4. Three Iranian citizens are accused of hacking satellite and aerospace companies. The US authorities have charged three Iranian citizens with hacking into American satellite and aerospace companies. Said Purkarim Arabi, Muhammad Reza Espargam and Muhammad Bayati are accused of organizing and carrying out a hacking operation in the interests of the Iranian government, which lasted a whole year. The operation began in July 2015, according to the US Department of Justice. The attackers attacked a wide range of organizations in the United States and abroad and stole commercial information and intellectual property. According to the materials of the court, the defendants created fake online profiles and e-mails of employees of satellite and aerospace companies (usually US citizens). From fake accounts, the attackers contacted employees of the organizations they were interested in and tried to force them to click on the malicious link, after which the malware was loaded onto the system. In particular, the attackers used Metasploit, Mimikatz, NanoCore, and a Python backdoor designed to scan infected devices for sensitive information and gain persistence. In total, the defendants attacked 1.8 thousand specialists employed in the aerospace industry and even working in government organizations. Specialists from Israel, Australia, USA, Singapore and Great Britain became victims of hackers. The leader of the group was 34-year-old Arabi, who is an employee of the Islamic Revolutionary Guard Corps (IRGC) - in fact, the intelligence service of Iran. Arabi lived in housing provided by the IRGC and even listed hacking of British and American organizations on his resume. In turn, Espargam is a renowned security researcher. Over the years, he built a reputation as a "white hacker" and even was a member of the OWASP Foundation. However, as the investigation showed, all this served as a cover for Espargam for his "second personality" - the hacker Reza Darkcoder and MRSCO. How Arabi managed to "recruit" Espergam is unknown, but it is known that Reza Darkcoder provided the grouping with malware. Like Espergam, Bayati provided the group with malware. All three hackers were listed as the FBI's most wanted criminals.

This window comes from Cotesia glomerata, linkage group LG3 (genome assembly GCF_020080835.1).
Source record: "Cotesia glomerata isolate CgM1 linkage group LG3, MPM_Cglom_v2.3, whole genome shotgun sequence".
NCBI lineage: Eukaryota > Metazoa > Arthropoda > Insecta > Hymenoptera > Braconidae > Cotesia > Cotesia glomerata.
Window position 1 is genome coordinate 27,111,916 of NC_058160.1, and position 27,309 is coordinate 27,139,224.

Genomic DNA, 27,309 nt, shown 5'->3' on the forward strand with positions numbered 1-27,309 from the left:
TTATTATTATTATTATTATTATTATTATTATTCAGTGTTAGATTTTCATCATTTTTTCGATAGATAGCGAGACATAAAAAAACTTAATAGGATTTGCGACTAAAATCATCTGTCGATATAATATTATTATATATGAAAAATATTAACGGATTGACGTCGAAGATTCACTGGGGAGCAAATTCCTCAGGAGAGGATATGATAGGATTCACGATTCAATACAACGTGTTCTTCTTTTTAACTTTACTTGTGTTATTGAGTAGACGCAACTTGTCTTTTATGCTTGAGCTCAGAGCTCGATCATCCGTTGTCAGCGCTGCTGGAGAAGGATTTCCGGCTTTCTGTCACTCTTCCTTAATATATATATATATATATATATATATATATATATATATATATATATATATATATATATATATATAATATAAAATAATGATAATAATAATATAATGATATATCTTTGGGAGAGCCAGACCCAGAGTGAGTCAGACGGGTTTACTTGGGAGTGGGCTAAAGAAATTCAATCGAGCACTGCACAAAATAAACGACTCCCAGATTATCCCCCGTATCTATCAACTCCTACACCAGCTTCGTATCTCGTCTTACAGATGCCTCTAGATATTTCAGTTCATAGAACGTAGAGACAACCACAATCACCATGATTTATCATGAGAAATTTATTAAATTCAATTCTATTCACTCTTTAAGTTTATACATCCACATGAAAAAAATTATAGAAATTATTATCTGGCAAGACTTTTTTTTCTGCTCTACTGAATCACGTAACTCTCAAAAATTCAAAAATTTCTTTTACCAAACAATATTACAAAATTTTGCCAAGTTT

5. At present, the criminal case with the indictment approved by the prosecutor's office has been sent to the Leninsky District Court of Penza. The investigative unit for the investigation of organized criminal activities of the Investigation Department of the Russian Ministry of Internal Affairs for the Penza Region completed the investigation of a criminal case against a group of persons accused of creating, using and distributing malicious computer programs, as well as illegal possession of drugs. "During the preliminary investigation, it was established that one of the defendants at the beginning of 2019 wrote a program to obtain unauthorized access to computer information of Internet users, including the ability to copy logins and passwords when making electronic payments," said the official representative of the Ministry of Internal Affairs of Russia Irina Volk ... “The distribution of a hacker program in the shadow segment of the Internet was carried out by two accomplices of the programmer. The attackers followed strict secrecy measures. Communication between them took place through instant messengers and electronic mailboxes, ”said the official representative of the Russian Ministry of Internal Affairs. “In the course of searches in the places of residence of the defendants, computers, mobile phones and other information carriers that have evidentiary value for the criminal case were found and seized. The narcotic drug mephedrone was found in one of the attackers, ”said Irina Volk, an official spokesman for the Russian Interior Ministry.